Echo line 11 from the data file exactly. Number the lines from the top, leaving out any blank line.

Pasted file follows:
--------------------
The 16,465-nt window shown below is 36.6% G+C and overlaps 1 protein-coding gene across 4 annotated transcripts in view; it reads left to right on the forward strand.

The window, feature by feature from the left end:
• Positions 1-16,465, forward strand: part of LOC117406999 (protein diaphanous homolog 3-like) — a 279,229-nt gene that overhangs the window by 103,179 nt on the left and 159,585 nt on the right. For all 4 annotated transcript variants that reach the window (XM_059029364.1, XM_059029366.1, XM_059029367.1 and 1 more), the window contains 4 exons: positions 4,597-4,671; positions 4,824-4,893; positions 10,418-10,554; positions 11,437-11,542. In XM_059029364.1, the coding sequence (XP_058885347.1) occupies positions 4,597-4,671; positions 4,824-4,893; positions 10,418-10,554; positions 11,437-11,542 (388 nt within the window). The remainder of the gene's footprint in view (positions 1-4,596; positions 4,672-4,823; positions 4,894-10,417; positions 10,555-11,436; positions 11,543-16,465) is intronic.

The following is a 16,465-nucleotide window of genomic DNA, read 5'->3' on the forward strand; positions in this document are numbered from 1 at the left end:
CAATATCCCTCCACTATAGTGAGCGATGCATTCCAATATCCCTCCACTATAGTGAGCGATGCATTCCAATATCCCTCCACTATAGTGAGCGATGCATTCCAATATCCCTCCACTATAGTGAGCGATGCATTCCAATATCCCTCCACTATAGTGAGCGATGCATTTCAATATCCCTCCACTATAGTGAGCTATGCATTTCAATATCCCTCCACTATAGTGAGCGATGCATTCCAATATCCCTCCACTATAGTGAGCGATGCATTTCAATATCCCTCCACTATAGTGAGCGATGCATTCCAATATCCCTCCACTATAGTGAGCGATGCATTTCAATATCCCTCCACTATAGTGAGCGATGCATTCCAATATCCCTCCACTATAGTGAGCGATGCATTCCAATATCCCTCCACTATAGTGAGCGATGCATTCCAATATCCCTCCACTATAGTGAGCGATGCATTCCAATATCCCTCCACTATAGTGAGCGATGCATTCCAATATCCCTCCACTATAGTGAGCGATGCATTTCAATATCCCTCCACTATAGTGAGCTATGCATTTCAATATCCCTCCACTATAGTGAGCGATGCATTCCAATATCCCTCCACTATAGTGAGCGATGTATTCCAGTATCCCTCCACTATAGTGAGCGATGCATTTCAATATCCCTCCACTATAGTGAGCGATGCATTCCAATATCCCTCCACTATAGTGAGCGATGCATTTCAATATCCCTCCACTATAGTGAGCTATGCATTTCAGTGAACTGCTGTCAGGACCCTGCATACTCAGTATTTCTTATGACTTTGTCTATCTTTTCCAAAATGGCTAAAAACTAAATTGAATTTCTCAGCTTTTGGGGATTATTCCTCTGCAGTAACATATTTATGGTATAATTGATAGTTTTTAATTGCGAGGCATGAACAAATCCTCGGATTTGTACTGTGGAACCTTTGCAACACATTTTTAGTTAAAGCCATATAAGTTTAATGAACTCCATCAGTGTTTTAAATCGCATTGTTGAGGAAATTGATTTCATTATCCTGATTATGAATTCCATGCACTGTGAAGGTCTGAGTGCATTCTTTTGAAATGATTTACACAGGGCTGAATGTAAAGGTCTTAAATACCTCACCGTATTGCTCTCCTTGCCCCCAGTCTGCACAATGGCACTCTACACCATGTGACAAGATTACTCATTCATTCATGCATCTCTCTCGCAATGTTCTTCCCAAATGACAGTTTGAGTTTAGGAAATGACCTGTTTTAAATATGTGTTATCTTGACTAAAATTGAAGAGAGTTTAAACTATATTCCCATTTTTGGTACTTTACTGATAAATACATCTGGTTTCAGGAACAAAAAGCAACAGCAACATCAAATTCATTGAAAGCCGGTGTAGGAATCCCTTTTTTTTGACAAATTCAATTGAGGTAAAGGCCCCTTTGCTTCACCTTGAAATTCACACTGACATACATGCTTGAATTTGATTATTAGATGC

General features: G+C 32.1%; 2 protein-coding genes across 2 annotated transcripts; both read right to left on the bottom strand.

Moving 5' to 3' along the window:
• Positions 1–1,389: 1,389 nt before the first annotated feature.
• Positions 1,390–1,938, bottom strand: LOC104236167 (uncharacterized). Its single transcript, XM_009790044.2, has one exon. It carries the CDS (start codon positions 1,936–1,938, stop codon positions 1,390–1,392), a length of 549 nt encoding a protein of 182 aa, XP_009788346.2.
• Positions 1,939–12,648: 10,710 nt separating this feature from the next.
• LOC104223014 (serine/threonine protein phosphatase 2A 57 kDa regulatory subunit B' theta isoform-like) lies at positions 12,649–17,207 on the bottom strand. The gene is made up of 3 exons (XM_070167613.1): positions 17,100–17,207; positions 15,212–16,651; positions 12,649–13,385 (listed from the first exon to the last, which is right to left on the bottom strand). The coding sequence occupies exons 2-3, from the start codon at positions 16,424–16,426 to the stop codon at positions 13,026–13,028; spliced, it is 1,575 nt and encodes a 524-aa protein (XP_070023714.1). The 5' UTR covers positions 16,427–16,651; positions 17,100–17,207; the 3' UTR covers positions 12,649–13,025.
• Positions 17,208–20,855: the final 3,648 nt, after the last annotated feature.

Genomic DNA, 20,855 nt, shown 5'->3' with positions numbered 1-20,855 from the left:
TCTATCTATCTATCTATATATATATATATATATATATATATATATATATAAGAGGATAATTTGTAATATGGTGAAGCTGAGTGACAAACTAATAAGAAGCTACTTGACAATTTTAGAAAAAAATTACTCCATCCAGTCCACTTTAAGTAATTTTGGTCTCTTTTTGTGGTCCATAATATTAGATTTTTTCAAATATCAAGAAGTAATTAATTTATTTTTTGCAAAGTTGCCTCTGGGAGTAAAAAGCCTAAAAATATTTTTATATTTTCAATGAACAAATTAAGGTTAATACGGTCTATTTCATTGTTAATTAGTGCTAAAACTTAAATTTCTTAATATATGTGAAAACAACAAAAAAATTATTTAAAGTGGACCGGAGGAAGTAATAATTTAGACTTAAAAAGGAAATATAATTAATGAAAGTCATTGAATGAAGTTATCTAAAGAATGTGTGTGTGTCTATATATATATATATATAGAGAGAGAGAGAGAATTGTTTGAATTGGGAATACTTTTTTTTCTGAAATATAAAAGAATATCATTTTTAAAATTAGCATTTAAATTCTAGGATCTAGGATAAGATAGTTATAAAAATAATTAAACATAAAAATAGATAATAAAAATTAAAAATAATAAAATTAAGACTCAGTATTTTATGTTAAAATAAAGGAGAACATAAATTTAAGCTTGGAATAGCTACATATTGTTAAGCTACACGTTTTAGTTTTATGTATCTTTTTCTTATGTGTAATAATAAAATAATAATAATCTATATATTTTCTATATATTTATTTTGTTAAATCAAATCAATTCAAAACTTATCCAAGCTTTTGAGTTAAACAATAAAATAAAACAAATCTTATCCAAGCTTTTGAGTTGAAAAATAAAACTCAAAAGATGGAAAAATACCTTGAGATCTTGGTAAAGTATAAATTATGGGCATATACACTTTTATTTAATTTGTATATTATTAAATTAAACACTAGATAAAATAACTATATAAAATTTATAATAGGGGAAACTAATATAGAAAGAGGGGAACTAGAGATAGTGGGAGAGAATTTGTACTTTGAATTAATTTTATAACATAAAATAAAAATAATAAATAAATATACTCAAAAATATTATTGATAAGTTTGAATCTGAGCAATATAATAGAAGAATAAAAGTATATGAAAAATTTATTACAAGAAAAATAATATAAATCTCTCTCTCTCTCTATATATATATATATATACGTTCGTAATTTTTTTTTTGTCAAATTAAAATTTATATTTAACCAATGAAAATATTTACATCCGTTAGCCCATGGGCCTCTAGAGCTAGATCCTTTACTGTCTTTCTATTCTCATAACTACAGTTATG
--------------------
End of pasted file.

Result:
• LOC104223014 (serine/threonine protein phosphatase 2A 57 kDa regulatory subunit B' theta isoform-like) lies at positions 12,649–17,207 on the bottom strand. The gene is made up of 3 exons (XM_070167613.1): positions 17,100–17,207; positions 15,212–16,651; positions 12,649–13,385 (listed from the first exon to the last, which is right to left on the bottom strand). The coding sequence occupies exons 2-3, from the start codon at positions 16,424–16,426 to the stop codon at positions 13,026–13,028; spliced, it is 1,575 nt and encodes a 524-aa protein (XP_070023714.1). The 5' UTR covers positions 16,427–16,651; positions 17,100–17,207; the 3' UTR covers positions 12,649–13,025.